It is common for a divorcing parent to worry about losing his or her child in a divorce — or that a divorce means he or she won’t be as important in his or her child’s life as before. Kansas courts generally believe that a child has a right to have access to both parents. But what does that mean?
When each parent has an equal voice in making important decisions concerning a child’s future, it is called joint custody. Those decisions include issues like religion, education, and medical treatment. Joint custody means that neither parent has a greater right to decide what is in the child’s best interest than the other. Joint custody is the most common custody arrangement.
Joint custody means equal decision-making rights, but it does not mean that the child will spend equal time with each parent. Ideally, the parents (with the help of their lawyers or mediators)will be able to arrange a parenting schedule that will accommodate the needs of their child and their work schedules and maximize the time each parent can spend with the child. If the parents are able to agree on a schedule, the court will presume that it is in their child’s best interests. If the parents are unable to agree, they forfeit the opportunity to make that decision. A judge must then decide what is best for their child. From my perspective, it is easier on the child if the parents reach an agreement, rather than battling the issue out in court—with the child’s time as the prize.
When parents can’t reach an agreement, is there any way to predict what a judge will do? Do judges typically believe that a child should be with the mother? In Kansas, there is no maternal preference. There is no paternal preference, either. The court’s guiding consideration will be the child’s best interests, not the interests of the parents. The court will generally consider several factors, including which parent has been the primary parent. For example, who generally takes care of the child when sick? Who tells the bedtime story? Who gets up in the middle of the night when the child has a nightmare? Who takes the child to the doctor? Who brings birthday treats to the school? In most cases, because the court will try to keep the child in an environment that is as stable and secure as possible, the parenting time chosen by the court will reflect a schedule that is already familiar to the child.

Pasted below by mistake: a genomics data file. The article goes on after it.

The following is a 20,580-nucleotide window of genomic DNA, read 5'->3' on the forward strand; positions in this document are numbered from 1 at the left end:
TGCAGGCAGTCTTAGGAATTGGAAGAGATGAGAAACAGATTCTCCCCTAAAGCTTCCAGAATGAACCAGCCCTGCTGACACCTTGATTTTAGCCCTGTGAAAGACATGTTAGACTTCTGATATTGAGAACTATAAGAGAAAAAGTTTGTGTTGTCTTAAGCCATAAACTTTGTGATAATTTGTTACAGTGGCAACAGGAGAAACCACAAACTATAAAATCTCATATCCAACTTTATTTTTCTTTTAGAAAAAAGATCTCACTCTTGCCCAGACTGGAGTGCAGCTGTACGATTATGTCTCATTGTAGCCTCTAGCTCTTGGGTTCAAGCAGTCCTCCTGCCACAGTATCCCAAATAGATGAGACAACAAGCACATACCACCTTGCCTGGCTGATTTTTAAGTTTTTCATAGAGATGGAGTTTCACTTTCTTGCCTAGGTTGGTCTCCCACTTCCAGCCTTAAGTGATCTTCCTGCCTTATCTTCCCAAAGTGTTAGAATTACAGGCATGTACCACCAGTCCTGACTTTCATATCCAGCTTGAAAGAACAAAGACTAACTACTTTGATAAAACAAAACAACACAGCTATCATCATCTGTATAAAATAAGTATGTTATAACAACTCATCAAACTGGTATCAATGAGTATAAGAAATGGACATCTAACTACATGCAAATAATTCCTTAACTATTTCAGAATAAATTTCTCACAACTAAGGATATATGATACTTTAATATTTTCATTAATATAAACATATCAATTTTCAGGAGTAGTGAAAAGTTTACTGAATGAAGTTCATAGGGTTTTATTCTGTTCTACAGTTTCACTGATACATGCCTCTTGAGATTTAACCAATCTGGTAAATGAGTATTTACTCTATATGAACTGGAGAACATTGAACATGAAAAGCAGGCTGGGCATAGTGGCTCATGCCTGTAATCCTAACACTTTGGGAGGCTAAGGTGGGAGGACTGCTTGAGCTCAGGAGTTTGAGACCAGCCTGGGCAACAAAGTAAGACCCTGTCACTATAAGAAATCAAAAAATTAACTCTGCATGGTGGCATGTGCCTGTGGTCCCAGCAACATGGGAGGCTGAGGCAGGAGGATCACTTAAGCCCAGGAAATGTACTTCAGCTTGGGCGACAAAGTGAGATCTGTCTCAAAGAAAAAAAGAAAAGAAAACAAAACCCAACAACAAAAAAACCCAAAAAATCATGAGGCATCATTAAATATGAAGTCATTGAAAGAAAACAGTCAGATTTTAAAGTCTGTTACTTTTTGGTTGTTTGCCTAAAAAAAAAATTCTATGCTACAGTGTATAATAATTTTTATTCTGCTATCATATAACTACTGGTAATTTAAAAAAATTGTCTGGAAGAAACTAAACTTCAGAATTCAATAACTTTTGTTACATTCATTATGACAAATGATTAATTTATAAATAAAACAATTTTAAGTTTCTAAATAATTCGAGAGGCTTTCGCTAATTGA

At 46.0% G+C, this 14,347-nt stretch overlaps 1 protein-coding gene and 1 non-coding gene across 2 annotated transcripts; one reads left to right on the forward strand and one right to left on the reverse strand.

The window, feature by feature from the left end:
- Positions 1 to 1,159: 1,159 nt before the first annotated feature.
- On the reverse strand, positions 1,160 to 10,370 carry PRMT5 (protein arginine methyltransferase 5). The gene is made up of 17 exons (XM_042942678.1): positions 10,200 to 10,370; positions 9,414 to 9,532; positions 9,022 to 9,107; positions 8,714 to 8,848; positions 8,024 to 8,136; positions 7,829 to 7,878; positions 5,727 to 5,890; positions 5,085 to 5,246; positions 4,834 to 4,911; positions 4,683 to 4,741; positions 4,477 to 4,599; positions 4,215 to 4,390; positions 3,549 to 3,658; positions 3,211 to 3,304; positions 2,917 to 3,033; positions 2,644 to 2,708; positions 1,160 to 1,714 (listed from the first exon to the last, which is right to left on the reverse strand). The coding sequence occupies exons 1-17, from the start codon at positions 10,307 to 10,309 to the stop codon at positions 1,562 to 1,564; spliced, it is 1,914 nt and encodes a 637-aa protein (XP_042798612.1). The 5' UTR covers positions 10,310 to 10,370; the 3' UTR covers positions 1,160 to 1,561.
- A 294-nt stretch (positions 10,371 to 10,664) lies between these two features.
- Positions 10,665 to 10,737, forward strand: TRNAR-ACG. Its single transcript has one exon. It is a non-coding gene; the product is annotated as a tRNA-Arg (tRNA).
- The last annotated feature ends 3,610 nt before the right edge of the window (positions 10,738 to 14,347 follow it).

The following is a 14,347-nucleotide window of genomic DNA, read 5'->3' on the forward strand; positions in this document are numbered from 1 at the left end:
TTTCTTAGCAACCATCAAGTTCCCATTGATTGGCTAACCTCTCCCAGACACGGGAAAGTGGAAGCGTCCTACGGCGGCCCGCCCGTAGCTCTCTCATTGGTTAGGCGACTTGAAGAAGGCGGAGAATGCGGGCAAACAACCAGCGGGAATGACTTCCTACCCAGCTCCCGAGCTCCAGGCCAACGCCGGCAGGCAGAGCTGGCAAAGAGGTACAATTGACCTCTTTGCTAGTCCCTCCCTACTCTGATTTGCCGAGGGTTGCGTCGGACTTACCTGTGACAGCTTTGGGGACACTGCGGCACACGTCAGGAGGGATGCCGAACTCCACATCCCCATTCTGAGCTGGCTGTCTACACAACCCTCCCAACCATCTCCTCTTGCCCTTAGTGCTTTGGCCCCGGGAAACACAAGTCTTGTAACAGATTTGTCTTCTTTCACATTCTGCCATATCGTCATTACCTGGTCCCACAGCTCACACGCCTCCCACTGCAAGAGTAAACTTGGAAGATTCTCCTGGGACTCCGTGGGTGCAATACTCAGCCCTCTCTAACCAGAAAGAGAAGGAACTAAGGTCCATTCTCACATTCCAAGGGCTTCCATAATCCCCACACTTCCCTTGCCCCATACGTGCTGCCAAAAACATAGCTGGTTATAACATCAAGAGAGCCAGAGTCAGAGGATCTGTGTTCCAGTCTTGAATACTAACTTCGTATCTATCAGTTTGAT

For more information on this topic, contact Julia Craft, Kristine Savage, or Rebecca Sisk at our Wichita (316-262-9393), Topeka (785-234-3272), or Lawrence (785-856-0143) offices.